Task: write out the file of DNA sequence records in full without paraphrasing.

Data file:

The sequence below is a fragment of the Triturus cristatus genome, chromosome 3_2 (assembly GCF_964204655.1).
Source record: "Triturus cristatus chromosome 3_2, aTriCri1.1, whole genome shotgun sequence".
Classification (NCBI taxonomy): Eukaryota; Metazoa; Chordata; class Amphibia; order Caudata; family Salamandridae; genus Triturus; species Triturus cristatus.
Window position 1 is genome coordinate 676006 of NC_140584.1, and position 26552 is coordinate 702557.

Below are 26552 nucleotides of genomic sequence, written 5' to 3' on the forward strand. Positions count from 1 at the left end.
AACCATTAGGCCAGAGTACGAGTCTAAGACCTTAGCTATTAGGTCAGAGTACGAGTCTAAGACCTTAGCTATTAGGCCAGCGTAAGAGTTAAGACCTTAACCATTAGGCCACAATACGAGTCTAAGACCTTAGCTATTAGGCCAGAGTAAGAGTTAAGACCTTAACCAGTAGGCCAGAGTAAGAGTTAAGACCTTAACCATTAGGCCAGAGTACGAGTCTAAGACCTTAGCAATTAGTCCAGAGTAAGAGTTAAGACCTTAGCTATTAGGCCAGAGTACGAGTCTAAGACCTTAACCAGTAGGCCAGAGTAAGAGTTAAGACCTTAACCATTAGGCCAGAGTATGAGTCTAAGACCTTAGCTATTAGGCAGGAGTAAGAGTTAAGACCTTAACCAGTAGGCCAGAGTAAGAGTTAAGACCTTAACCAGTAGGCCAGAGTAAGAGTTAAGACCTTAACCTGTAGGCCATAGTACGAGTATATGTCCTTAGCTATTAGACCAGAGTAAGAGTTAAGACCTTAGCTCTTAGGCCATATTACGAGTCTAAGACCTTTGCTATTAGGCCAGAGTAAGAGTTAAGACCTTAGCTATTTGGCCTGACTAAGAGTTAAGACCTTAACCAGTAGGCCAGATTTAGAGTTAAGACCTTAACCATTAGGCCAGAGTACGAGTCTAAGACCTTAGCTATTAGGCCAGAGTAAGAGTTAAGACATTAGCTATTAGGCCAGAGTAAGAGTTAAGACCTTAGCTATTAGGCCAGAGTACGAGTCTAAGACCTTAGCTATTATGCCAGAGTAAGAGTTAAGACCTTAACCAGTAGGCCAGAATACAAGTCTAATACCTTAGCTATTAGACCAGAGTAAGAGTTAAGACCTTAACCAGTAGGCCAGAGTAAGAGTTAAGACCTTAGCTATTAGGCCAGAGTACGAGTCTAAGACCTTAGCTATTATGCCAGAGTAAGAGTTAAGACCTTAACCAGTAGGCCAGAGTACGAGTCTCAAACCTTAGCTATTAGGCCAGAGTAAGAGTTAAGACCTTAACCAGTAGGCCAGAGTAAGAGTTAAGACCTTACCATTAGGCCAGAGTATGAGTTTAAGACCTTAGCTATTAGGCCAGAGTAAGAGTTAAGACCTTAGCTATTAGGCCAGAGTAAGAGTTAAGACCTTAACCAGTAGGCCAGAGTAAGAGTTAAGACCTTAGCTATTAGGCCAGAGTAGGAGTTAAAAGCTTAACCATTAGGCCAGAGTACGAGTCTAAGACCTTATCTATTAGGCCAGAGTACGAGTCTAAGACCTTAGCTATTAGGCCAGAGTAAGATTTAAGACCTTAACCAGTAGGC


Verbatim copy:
The sequence below is a fragment of the Triturus cristatus genome, chromosome 3_2 (assembly GCF_964204655.1).
Source record: "Triturus cristatus chromosome 3_2, aTriCri1.1, whole genome shotgun sequence".
Classification (NCBI taxonomy): Eukaryota; Metazoa; Chordata; class Amphibia; order Caudata; family Salamandridae; genus Triturus; species Triturus cristatus.
Window position 1 is genome coordinate 676006 of NC_140584.1, and position 26552 is coordinate 702557.

Below are 26552 nucleotides of genomic sequence, written 5' to 3' on the forward strand. Positions count from 1 at the left end.
AACCATTAGGCCAGAGTACGAGTCTAAGACCTTAGCTATTAGGTCAGAGTACGAGTCTAAGACCTTAGCTATTAGGCCAGCGTAAGAGTTAAGACCTTAACCATTAGGCCACAATACGAGTCTAAGACCTTAGCTATTAGGCCAGAGTAAGAGTTAAGACCTTAACCAGTAGGCCAGAGTAAGAGTTAAGACCTTAACCATTAGGCCAGAGTACGAGTCTAAGACCTTAGCAATTAGTCCAGAGTAAGAGTTAAGACCTTAGCTATTAGGCCAGAGTACGAGTCTAAGACCTTAACCAGTAGGCCAGAGTAAGAGTTAAGACCTTAACCATTAGGCCAGAGTATGAGTCTAAGACCTTAGCTATTAGGCAGGAGTAAGAGTTAAGACCTTAACCAGTAGGCCAGAGTAAGAGTTAAGACCTTAACCAGTAGGCCAGAGTAAGAGTTAAGACCTTAACCTGTAGGCCATAGTACGAGTATATGTCCTTAGCTATTAGACCAGAGTAAGAGTTAAGACCTTAGCTCTTAGGCCATATTACGAGTCTAAGACCTTTGCTATTAGGCCAGAGTAAGAGTTAAGACCTTAGCTATTTGGCCTGACTAAGAGTTAAGACCTTAACCAGTAGGCCAGATTTAGAGTTAAGACCTTAACCATTAGGCCAGAGTACGAGTCTAAGACCTTAGCTATTAGGCCAGAGTAAGAGTTAAGACATTAGCTATTAGGCCAGAGTAAGAGTTAAGACCTTAGCTATTAGGCCAGAGTACGAGTCTAAGACCTTAGCTATTATGCCAGAGTAAGAGTTAAGACCTTAACCAGTAGGCCAGAATACAAGTCTAATACCTTAGCTATTAGACCAGAGTAAGAGTTAAGACCTTAACCAGTAGGCCAGAGTAAGAGTTAAGACCTTAGCTATTAGGCCAGAGTACGAGTCTAAGACCTTAGCTATTATGCCAGAGTAAGAGTTAAGACCTTAACCAGTAGGCCAGAGTACGAGTCTCAAACCTTAGCTATTAGGCCAGAGTAAGAGTTAAGACCTTAACCAGTAGGCCAGAGTAAGAGTTAAGACCTTACCATTAGGCCAGAGTATGAGTTTAAGACCTTAGCTATTAGGCCAGAGTAAGAGTTAAGACCTTAGCTATTAGGCCAGAGTAAGAGTTAAGACCTTAACCAGTAGGCCAGAGTAAGAGTTAAGACCTTAGCTATTAGGCCAGAGTAGGAGTTAAAAGCTTAACCATTAGGCCAGAGTACGAGTCTAAGACCTTATCTATTAGGCCAGAGTACGAGTCTAAGACCTTAGCTATTAGGCCAGAGTAAGATTTAAGACCTTAACCAGTAGGC